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FINANCE

Alibaba Expands Financial Empire With Huatai Securities Purchase

A pedestrian passes by a branch of Huatai Securities in East China’s Jiangsu province on May 27. Photo: IC
A pedestrian passes by a branch of Huatai Securities in East China’s Jiangsu province on May 27. Photo: IC

E-commerce giant Alibaba has paid more than $500 million for a stake in a leading state-owned Chinese securities firm, getting a hold in a lucrative industry after its previous efforts were stymied by regulators.

Alibaba Group Holding Ltd. paid 3.5 billion yuan ($512.3 million) for shares in Huatai Securities Co. Ltd. issued through a private placement that raised more than 14.2 billion yuan to bolster the brokerage’s balance sheet and working capital, according to filings with the Shanghai and Hong Kong bourses late Friday. The internet behemoth, which holds a 3.25% stake in Huatai’s enlarged share capital, is now the brokerage’s fifth-largest shareholder.

Huatai did not specify what role Alibaba will play following its investment. A vice president of the investment banking department of a listed securities firm told Caixin that the two companies may cooperate in businesses such as online broking and artificial intelligence.

Alibaba operates online marketplaces such as Taobao.com and controls Ant Financial Services Group, which owns Alipay, a leading online payment services provider. The Hangzhou-based company has long sought entry into the securities and investment banking industry as it seeks to expand its financial empire with Ant Financial at the center.

Slow progress

Yunfeng Financial Group Ltd. , controlled by Alibaba Chairman Jack Ma, bought 56% of Hong Kong brokerage Reorient Group Ltd. for HK$2.7 billion ($344 million) in 2015.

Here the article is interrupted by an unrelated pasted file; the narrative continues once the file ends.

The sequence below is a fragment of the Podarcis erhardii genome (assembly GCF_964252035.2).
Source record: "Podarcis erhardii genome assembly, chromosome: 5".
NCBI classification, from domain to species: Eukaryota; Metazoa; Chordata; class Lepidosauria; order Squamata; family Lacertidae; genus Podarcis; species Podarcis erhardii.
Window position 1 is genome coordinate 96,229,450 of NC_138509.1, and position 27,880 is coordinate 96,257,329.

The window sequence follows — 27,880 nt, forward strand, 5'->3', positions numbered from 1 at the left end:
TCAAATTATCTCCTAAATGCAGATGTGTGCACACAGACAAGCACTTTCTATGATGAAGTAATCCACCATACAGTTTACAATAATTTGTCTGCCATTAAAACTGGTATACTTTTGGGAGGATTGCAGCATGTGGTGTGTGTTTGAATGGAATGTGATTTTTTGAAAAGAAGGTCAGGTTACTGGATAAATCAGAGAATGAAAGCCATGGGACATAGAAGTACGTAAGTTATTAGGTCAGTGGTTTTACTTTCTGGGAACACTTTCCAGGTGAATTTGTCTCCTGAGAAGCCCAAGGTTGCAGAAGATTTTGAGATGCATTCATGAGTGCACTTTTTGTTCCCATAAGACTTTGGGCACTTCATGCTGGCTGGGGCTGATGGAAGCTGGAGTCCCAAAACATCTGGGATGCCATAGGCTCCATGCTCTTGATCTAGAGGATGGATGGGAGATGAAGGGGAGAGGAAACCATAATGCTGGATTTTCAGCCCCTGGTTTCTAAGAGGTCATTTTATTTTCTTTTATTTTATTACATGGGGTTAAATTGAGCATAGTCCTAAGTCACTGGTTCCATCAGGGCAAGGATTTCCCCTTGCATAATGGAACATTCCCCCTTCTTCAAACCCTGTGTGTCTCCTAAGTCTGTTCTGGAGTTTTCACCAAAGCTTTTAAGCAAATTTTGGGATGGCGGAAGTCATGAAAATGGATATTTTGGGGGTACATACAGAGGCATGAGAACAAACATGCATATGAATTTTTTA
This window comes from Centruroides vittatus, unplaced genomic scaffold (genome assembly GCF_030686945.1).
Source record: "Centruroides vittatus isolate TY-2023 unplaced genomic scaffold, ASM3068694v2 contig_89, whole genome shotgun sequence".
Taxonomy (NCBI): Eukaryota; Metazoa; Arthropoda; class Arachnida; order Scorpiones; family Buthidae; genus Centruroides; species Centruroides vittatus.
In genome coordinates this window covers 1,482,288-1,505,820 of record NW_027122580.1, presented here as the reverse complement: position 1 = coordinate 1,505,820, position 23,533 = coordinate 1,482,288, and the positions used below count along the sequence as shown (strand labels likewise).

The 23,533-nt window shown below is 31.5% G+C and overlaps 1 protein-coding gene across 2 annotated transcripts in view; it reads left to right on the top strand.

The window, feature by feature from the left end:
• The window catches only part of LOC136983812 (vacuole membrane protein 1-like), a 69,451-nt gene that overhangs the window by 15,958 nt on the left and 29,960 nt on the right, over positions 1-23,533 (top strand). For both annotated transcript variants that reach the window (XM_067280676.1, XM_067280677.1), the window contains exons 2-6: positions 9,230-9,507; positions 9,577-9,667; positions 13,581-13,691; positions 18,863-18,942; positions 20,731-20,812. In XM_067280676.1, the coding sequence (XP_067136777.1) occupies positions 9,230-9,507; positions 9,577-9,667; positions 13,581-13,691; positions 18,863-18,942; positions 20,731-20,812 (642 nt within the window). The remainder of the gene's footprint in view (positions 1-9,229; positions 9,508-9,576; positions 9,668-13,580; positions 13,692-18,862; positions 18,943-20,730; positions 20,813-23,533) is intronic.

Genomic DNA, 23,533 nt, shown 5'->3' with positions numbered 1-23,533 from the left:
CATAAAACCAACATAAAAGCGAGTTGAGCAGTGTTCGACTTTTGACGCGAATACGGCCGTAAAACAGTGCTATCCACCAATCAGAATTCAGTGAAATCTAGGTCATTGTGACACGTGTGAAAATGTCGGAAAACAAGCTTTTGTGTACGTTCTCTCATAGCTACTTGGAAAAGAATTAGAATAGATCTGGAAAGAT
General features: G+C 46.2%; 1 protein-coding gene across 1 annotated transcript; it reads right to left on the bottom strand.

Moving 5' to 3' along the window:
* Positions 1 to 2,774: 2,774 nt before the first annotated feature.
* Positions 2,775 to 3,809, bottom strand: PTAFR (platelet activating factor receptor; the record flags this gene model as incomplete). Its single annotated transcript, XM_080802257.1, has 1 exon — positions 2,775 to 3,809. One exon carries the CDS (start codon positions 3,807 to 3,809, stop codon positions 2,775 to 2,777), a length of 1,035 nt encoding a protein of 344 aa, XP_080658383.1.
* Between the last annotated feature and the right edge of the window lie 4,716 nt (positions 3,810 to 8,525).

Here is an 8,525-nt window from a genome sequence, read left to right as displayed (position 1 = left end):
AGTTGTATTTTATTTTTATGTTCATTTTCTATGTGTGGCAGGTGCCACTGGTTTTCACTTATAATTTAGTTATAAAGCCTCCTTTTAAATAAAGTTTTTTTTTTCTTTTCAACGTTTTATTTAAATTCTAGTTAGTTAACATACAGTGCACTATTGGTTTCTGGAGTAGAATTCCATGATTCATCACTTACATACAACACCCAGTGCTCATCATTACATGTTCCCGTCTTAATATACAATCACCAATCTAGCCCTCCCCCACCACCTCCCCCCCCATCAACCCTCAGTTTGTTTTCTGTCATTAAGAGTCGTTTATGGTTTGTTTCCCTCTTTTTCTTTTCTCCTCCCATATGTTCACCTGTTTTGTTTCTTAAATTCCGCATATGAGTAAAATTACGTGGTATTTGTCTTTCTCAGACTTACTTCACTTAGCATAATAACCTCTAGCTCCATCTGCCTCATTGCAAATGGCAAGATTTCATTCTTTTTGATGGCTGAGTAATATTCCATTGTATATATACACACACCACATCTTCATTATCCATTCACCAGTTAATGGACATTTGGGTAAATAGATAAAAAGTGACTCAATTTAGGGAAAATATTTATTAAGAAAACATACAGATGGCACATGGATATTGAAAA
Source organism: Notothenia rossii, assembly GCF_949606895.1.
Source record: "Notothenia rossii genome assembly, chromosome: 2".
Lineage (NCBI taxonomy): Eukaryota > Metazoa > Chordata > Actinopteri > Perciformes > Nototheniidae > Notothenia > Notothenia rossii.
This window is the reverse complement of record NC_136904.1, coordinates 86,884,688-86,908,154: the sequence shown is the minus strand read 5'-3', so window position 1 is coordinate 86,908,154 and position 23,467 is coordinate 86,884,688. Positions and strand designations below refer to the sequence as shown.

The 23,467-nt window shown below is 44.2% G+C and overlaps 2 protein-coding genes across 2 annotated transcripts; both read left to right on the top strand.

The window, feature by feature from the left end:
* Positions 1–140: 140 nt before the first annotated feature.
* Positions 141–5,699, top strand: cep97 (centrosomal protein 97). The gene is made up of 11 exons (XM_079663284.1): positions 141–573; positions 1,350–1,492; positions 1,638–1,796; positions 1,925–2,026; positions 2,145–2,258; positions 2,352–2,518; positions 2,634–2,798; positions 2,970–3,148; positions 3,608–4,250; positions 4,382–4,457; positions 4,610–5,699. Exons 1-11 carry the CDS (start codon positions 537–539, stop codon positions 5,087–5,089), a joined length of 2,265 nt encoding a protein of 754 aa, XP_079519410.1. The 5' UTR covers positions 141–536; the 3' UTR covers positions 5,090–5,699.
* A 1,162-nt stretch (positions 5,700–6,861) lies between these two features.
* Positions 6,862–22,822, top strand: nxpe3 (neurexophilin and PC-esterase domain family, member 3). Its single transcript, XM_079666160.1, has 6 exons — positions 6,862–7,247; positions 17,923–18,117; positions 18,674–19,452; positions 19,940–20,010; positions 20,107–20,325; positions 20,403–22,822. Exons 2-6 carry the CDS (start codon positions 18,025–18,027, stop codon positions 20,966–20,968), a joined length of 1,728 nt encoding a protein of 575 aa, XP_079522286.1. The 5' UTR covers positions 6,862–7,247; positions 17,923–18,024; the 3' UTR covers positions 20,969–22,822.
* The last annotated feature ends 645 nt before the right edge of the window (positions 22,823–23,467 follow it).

But Ma’s efforts to gain a foothold on the Chinese mainland’s securities industry have been slow in making progress. Ant Financial’s attempt in 2015 to take a stake in Shanghai-based Tebon Securities Co. Ltd. went nowhere, with media reports last year saying that regulators had suspended the acquisition application indefinitely. In 2016, Reorient and two other partners agreed to invest 3 billion yuan to set up a joint venture called Yunfeng Securities on the mainland, but the deal has yet to be approved by Chinese regulators.

Tencent, another Chinese technology champion that operates WeChat, the country’s dominant social networking platform, has pulled ahead in the competition for shareholdings in mainland securities firms. Last year, it paid HK$2.8 billion for 4.95% of the enlarged share capital of China International Capital Corp., the country’s top domestic investment bank.

Huatai had revenue of 5.5 billion yuan in the first half of this year, the third highest among all Chinese securities companies, according to figures from the Securities Association of China, the industry’s government-backed self-regulatory body.

Five other companies took part in Huatai’s private placement. Home-appliances retailer Suning.com Co. Ltd., which also runs a leading e-commerce platform, paid 3.4 billion yuan for 3.16% of Huatai’s enlarged share capital. The remaining investors were Essence Securities Co. Ltd., China Structural Reform Fund Co. Ltd., Shanghai Beixin Ruifeng Asset Management Co. Ltd., and Sunshine Property and Casualty Insurance Co. Ltd.

Jiangsu Guoxin Investment Group Ltd., the investment company wholly owned by Jiangsu province’s state-assets watchdog, remains the de facto largest shareholder, although it did not take part in the private placement.

Contact reporter Fran Wang (fangwang@caixin.com)

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